First off, you should pay more attention. Boeing has said numerous times that design freeze isn't scheduled to occur until 2Q '05. Your implication that they are behind on their schedule is ridiculous. Now, on a point by point basis:
"- a 100-150 inch stretch allowing 20-40 more passengers and cargo, lowering seat/mile costs. Same MTOW as current specified 7e7-8 to limit design adjustments, so reduced range (nobody seems to really demand that last 600 miles..)
Thereby making it basically a A330-200 equivalent, huh?
No, the aircraft family has been laid out this way for a reason. Boeing is looking at not only competing head to head with the A330 (and any future derivatives), but also the large A300/310/762/763 replacement market. For some airlines, the A330-200 is too large for this role. Thus the 7E7-8 is sized between the 763ER and the A332, while the 7E7-9 is between the A332 and A333. Notice Boeing has pushed back the EIS of the -9 because they have so much interest in the -8. That's where the market is at the moment.
"- review the use of advanced composite materials on places that are easily damaged and/or hard to reach.. Mechanics do maintenance, not labatories..
Airline mechanics are highly trained professionals. They perform the skills they have been trained to do, and learn new skills all the time. If Boeing can work with their suppliers to perfect the installation of a composite patch to a damaged area until the aircraft's D check (the current line of thinking), then airline mechanics will be taught this procedure, and do it well, I'm sure.
"- Airlines might prefer some systems to be powered by bleed-air, for component/ system standardisation (e.g. pneumatics, standard APU & batteries). Airlines hate complexity and too much expensive non-standard stuff on the shelves..
. . . and change one of the basic and most effective cost-savings of the new aircraft, huh? BS
!! Any system that Boeing put in requiring bleed-air, even a back-up system, would require a complete redesign of the entire 7E7 concept. And for what reason, so that Airbus has a shot of getting closer to the 7E7's performance with a warmed-over A330? Hardly. As to airlines 'hating complexity and too much expensive non-standard stuff,' I guess your point is entirely proven by the extremely limited number of A32X's out there, huh?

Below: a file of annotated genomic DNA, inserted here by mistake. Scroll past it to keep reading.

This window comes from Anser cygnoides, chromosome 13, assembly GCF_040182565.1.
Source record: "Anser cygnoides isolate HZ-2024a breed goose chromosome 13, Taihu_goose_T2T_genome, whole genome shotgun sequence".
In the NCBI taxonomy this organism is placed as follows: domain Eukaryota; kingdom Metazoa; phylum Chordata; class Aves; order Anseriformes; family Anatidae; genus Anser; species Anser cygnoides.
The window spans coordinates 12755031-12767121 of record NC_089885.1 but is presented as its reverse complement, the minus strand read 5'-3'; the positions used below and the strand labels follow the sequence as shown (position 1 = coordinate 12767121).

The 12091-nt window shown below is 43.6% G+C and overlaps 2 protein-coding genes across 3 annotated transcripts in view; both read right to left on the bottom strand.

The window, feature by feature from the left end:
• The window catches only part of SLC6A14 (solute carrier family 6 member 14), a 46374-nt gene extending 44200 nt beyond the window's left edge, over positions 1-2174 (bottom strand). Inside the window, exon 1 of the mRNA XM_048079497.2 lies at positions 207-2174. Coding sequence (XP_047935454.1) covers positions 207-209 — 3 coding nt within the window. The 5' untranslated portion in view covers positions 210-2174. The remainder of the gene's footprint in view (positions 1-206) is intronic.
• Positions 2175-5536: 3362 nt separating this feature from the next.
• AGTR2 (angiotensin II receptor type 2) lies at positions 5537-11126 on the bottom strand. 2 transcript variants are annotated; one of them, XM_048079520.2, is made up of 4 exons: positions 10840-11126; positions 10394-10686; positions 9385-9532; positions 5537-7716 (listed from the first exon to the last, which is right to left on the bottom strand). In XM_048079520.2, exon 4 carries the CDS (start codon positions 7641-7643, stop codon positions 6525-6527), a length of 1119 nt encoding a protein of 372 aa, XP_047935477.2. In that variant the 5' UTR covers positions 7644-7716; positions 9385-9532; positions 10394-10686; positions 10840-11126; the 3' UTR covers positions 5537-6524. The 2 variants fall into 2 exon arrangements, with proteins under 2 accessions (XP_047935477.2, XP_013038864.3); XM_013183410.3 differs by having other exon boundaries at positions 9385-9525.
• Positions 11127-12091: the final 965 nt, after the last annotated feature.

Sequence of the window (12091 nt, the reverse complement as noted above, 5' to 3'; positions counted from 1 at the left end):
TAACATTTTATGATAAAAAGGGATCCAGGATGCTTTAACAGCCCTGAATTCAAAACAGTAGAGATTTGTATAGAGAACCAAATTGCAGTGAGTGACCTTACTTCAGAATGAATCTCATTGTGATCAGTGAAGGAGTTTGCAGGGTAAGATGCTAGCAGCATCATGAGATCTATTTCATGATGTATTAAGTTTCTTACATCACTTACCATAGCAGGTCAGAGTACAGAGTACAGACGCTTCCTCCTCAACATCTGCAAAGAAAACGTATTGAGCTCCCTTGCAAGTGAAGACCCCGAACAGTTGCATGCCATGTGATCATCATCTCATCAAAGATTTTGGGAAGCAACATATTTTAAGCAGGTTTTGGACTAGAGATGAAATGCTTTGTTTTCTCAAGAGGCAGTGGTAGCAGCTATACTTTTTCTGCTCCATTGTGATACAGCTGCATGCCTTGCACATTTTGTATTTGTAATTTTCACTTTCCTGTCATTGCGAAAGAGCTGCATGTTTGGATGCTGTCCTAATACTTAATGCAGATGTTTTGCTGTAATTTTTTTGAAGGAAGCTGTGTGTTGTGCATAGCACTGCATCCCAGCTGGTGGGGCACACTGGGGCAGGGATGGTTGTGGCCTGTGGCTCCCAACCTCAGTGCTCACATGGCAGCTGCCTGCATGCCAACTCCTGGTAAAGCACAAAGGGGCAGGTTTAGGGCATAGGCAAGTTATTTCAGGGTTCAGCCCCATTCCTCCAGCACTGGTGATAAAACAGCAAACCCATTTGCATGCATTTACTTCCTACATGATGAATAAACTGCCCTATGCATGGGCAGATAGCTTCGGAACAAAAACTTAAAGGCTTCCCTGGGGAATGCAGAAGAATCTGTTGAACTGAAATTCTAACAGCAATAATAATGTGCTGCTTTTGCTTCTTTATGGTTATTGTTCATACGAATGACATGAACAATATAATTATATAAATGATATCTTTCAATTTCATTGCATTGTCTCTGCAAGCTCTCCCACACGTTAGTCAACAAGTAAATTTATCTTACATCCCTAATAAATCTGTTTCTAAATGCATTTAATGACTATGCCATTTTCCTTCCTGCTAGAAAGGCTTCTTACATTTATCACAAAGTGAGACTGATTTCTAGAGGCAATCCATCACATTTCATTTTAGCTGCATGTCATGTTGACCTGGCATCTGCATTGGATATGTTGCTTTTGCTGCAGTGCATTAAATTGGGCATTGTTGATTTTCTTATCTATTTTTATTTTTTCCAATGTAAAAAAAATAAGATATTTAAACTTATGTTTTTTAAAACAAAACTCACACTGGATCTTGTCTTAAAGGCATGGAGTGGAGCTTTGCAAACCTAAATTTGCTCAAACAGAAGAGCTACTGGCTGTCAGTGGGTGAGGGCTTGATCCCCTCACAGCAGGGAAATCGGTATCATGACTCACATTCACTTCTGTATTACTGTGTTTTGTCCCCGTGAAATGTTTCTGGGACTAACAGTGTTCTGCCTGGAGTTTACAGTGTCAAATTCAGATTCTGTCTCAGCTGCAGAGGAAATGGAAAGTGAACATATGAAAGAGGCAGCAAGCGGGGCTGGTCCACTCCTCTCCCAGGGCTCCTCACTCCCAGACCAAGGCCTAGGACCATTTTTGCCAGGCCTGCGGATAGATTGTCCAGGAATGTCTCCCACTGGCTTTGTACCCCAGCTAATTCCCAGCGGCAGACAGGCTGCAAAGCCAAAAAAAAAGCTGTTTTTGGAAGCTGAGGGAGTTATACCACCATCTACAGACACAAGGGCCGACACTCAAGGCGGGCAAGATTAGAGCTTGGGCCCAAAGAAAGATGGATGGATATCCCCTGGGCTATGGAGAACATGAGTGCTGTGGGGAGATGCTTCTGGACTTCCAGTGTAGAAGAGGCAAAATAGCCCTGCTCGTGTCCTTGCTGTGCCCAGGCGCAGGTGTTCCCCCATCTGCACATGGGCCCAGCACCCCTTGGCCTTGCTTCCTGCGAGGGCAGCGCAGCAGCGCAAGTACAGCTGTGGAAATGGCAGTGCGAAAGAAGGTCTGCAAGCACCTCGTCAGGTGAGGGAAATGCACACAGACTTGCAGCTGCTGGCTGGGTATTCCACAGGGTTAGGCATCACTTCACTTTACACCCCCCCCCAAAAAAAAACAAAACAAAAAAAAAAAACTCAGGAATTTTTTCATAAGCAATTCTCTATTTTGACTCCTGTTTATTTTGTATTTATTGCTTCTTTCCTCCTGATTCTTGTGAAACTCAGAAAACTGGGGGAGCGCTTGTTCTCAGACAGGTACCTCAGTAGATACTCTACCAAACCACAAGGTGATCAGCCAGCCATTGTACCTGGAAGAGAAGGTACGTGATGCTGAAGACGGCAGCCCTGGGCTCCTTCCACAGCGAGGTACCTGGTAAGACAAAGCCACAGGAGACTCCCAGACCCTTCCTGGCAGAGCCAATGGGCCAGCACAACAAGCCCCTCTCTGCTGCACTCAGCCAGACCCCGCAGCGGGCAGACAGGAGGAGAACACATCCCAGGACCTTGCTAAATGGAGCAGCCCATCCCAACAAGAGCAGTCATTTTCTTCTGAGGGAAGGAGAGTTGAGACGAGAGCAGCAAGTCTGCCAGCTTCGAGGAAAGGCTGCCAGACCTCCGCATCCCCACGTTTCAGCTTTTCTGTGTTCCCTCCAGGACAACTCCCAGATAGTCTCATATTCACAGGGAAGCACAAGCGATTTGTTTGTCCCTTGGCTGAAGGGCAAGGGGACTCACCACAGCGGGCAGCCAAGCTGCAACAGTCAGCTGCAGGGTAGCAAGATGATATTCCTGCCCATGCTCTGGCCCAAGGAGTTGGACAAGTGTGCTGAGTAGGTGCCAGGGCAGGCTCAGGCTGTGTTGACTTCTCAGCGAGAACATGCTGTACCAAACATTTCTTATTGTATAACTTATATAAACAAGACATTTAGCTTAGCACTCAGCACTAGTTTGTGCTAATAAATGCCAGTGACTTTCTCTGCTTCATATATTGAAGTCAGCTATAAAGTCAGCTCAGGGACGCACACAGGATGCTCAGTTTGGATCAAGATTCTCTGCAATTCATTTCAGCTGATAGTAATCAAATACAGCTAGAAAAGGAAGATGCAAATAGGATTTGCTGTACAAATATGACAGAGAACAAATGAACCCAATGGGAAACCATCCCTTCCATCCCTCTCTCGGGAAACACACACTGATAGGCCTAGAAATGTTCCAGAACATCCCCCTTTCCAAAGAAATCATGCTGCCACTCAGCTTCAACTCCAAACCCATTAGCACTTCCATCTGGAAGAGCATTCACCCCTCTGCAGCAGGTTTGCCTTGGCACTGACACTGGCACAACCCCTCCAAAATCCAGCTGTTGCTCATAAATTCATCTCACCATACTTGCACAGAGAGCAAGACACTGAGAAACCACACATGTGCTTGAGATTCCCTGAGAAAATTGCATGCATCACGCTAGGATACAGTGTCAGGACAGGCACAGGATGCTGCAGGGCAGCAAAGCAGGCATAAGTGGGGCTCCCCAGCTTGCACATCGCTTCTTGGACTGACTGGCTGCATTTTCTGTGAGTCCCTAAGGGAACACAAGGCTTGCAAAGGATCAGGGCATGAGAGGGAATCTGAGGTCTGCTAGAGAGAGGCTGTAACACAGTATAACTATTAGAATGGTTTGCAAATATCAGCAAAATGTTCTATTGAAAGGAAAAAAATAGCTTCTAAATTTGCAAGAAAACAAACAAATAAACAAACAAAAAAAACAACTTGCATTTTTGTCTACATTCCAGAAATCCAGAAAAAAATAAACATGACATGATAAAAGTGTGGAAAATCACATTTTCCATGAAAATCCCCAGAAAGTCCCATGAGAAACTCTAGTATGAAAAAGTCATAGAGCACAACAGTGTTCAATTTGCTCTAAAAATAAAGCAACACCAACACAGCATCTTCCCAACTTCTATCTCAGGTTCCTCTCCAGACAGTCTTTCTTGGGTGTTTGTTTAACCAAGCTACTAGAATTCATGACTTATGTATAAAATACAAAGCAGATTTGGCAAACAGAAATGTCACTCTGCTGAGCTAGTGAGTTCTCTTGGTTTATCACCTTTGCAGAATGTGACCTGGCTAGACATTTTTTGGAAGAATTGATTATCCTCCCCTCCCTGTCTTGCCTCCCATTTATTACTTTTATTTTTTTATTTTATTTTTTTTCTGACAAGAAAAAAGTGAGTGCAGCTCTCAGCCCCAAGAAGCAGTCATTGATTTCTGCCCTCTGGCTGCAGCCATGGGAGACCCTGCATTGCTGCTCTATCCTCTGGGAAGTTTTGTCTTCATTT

"- Rationalize the shark tail (weight & complexity). Airlines buy aircraft, not the media..
Your one valid point. The last I heard from Boeing is, while the nose is pretty much set, the tail will be 'traditionalized' a little bit, though will retain some aspects of the current design.
"- Smaller windows. Saves weight, some passengers might prefer not having the sun in their face all flight (eliminates the need for complex cristal solutions for this) .. & Airlines buy aircraft, not passengers..
Yes, I know as a passenger I hate it when I wake up in the morning on a transcon or trans-Atlantic flight, that awful feeling of having a large window with a beautiful morning sun in my face.
And of course, I'm too stupid to pull the shade.
And get off it, 'airlines buy aircraft, not passengers'? So you are admitting that Airbus' PR
about the A320 being wider than the 737, or the A340 being quieter than the 777, that's all just bullsh**, right?
"For the short/medium range 230 seat requirement airlines might prefer single aisle efficiency..
The most ludicrous argument of them all. Your suggesting that, instead of merely changing the wing design for the regional model, they design an entirely seperate aircraft, wing and fuselage? In the process, of course, one would also create the need to have two completely seperate assembly lines, or at least have to reconfigure the tooling jigs for each line number, thereby greatly increasing costs. And this makes sense, why. . . . ?
My god I've seen a lot of biased/ignorant posts on this forum, but jeez. . .
Honor the warriors, not the war.